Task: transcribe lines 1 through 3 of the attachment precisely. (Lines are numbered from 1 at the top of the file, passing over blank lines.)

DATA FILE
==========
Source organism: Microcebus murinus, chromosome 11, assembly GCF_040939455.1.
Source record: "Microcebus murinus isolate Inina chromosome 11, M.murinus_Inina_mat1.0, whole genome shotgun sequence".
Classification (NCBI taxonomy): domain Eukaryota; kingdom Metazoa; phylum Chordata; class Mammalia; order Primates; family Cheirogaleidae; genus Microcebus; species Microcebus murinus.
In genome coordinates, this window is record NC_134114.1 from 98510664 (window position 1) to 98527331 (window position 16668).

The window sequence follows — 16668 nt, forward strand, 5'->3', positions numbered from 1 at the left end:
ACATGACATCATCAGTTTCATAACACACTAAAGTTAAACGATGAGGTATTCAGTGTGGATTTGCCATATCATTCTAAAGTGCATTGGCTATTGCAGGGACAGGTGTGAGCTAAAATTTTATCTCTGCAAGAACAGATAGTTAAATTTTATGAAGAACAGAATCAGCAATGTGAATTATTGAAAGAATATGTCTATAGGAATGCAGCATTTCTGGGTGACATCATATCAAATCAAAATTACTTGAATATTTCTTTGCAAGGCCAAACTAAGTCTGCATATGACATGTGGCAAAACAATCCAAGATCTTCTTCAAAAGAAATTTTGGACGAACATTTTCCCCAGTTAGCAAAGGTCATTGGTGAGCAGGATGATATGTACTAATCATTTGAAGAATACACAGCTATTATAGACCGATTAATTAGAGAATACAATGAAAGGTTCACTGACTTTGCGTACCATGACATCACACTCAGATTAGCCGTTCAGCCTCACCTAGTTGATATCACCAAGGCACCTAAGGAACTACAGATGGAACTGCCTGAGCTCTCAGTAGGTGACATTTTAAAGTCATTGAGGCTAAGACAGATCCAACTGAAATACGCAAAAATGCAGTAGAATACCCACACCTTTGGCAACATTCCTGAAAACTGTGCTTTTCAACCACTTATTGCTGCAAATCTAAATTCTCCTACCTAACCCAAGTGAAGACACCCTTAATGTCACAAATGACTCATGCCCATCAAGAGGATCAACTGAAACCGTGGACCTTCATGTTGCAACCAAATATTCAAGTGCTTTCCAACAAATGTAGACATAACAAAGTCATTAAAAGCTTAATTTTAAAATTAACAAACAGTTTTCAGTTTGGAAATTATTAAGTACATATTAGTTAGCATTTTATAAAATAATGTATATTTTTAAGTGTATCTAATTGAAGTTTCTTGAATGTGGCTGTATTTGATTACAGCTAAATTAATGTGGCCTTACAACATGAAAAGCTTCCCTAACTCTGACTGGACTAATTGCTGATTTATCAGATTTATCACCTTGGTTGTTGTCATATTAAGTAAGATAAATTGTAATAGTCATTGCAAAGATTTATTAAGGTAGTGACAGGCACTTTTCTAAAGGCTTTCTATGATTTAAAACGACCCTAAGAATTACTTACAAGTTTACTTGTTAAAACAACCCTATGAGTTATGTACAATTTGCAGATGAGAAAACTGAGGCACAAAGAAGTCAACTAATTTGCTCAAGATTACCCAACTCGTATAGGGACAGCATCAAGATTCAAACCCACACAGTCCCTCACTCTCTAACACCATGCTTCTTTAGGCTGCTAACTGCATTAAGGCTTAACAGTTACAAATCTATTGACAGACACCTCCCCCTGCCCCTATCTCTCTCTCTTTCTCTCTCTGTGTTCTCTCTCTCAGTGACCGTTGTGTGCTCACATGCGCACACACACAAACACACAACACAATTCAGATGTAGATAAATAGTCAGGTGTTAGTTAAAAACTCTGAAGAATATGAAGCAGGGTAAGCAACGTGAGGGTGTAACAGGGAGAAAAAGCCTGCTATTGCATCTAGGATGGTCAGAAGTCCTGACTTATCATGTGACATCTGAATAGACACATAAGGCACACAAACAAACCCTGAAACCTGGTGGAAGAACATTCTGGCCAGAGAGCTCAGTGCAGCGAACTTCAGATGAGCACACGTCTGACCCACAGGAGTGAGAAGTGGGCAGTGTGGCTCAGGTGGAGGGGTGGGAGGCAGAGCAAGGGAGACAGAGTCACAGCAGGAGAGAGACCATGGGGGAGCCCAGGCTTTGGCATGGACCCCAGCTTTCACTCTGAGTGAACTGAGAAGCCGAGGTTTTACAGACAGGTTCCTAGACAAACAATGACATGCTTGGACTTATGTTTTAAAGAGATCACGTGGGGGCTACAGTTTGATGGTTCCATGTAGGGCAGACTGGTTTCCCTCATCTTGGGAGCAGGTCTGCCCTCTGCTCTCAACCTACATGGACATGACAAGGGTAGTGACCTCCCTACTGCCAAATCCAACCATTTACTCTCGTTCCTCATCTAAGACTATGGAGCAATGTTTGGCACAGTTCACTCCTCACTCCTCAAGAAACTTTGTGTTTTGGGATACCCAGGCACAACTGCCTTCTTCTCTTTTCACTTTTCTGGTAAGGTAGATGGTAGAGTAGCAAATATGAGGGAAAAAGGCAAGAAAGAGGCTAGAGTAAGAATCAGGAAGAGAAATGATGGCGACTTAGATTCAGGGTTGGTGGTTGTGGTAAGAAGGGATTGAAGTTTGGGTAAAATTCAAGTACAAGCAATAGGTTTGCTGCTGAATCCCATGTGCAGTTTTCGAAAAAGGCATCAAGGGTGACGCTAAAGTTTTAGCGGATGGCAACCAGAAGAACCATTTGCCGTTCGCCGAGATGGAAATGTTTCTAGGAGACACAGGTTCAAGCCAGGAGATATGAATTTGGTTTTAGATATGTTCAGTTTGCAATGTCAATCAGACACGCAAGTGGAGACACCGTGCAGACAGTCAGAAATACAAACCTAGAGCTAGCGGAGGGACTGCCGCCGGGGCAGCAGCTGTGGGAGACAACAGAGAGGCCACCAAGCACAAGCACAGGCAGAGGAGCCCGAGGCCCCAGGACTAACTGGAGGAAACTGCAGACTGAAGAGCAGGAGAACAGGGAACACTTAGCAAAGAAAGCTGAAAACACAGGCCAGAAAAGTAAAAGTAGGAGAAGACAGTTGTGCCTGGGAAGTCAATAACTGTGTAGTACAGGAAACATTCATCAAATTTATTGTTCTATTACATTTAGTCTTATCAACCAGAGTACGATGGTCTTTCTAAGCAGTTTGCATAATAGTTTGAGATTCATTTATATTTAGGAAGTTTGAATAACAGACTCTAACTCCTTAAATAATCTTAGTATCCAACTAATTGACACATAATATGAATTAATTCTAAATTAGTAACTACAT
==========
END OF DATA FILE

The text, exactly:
Source organism: Microcebus murinus, chromosome 11, assembly GCF_040939455.1.
Source record: "Microcebus murinus isolate Inina chromosome 11, M.murinus_Inina_mat1.0, whole genome shotgun sequence".
Classification (NCBI taxonomy): domain Eukaryota; kingdom Metazoa; phylum Chordata; class Mammalia; order Primates; family Cheirogaleidae; genus Microcebus; species Microcebus murinus.